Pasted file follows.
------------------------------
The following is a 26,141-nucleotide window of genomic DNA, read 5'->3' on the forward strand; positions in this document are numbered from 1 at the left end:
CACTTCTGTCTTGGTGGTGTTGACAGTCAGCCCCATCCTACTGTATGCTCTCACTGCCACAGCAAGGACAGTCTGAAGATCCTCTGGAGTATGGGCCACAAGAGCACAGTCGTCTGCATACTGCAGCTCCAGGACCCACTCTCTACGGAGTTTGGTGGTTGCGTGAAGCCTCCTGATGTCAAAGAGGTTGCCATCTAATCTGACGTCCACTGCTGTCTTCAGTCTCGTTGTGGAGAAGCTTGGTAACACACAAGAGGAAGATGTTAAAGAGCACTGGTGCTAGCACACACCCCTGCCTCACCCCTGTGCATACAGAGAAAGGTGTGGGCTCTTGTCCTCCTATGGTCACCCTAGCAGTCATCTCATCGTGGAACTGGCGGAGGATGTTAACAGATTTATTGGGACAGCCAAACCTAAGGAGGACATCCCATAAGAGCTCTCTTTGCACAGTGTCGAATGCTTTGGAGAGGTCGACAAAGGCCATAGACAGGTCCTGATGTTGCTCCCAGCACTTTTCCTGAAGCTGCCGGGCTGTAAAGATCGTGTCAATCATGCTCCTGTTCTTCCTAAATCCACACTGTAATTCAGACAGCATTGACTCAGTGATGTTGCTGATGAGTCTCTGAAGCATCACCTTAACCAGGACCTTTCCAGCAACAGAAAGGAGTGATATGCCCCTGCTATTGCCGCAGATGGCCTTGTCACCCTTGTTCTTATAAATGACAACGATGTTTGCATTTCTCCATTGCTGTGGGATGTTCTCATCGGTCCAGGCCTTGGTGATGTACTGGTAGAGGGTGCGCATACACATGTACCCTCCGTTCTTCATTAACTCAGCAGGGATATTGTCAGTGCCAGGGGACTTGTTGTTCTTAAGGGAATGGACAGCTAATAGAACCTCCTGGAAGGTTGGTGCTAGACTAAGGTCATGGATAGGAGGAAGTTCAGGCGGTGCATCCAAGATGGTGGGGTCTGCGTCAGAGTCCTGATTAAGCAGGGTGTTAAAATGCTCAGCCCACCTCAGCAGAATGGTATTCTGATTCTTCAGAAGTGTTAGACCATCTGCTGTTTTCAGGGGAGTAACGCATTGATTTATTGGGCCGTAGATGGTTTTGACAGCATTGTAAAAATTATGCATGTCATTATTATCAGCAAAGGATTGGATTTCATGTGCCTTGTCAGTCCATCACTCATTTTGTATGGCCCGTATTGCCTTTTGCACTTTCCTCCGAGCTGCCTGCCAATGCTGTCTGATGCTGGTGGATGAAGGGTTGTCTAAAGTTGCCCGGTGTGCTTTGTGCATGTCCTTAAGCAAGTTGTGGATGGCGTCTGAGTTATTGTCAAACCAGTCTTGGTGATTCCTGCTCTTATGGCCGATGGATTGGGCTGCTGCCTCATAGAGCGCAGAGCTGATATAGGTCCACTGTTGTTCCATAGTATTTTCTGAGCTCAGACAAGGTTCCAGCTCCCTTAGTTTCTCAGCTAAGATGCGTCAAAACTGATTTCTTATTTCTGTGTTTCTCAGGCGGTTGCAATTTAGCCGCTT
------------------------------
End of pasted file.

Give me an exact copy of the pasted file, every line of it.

The following is a 26,141-nucleotide window of genomic DNA, read 5'->3' on the forward strand; positions in this document are numbered from 1 at the left end:
CACTTCTGTCTTGGTGGTGTTGACAGTCAGCCCCATCCTACTGTATGCTCTCACTGCCACAGCAAGGACAGTCTGAAGATCCTCTGGAGTATGGGCCACAAGAGCACAGTCGTCTGCATACTGCAGCTCCAGGACCCACTCTCTACGGAGTTTGGTGGTTGCGTGAAGCCTCCTGATGTCAAAGAGGTTGCCATCTAATCTGACGTCCACTGCTGTCTTCAGTCTCGTTGTGGAGAAGCTTGGTAACACACAAGAGGAAGATGTTAAAGAGCACTGGTGCTAGCACACACCCCTGCCTCACCCCTGTGCATACAGAGAAAGGTGTGGGCTCTTGTCCTCCTATGGTCACCCTAGCAGTCATCTCATCGTGGAACTGGCGGAGGATGTTAACAGATTTATTGGGACAGCCAAACCTAAGGAGGACATCCCATAAGAGCTCTCTTTGCACAGTGTCGAATGCTTTGGAGAGGTCGACAAAGGCCATAGACAGGTCCTGATGTTGCTCCCAGCACTTTTCCTGAAGCTGCCGGGCTGTAAAGATCGTGTCAATCATGCTCCTGTTCTTCCTAAATCCACACTGTAATTCAGACAGCATTGACTCAGTGATGTTGCTGATGAGTCTCTGAAGCATCACCTTAACCAGGACCTTTCCAGCAACAGAAAGGAGTGATATGCCCCTGCTATTGCCGCAGATGGCCTTGTCACCCTTGTTCTTATAAATGACAACGATGTTTGCATTTCTCCATTGCTGTGGGATGTTCTCATCGGTCCAGGCCTTGGTGATGTACTGGTAGAGGGTGCGCATACACATGTACCCTCCGTTCTTCATTAACTCAGCAGGGATATTGTCAGTGCCAGGGGACTTGTTGTTCTTAAGGGAATGGACAGCTAATAGAACCTCCTGGAAGGTTGGTGCTAGACTAAGGTCATGGATAGGAGGAAGTTCAGGCGGTGCATCCAAGATGGTGGGGTCTGCGTCAGAGTCCTGATTAAGCAGGGTGTTAAAATGCTCAGCCCACCTCAGCAGAATGGTATTCTGATTCTTCAGAAGTGTTAGACCATCTGCTGTTTTCAGGGGAGTAACGCATTGATTTATTGGGCCGTAGATGGTTTTGACAGCATTGTAAAAATTATGCATGTCATTATTATCAGCAAAGGATTGGATTTCATGTGCCTTGTCAGTCCATCACTCATTTTGTATGGCCCGTATTGCCTTTTGCACTTTCCTCCGAGCTGCCTGCCAATGCTGTCTGATGCTGGTGGATGAAGGGTTGTCTAAAGTTGCCCGGTGTGCTTTGTGCATGTCCTTAAGCAAGTTGTGGATGGCGTCTGAGTTATTGTCAAACCAGTCTTGGTGATTCCTGCTCTTATGGCCGATGGATTGGGCTGCTGCCTCATAGAGCGCAGAGCTGATATAGGTCCACTGTTGTTCCATAGTATTTTCTGAGCTCAGACAAGGTTCCAGCTCCCTTAGTTTCTCAGCTAAGATGCGTCAAAACTGATTTCTTATTTCTGTGTTTCTCAGGCGGTTGCAATTTAGCCGCTT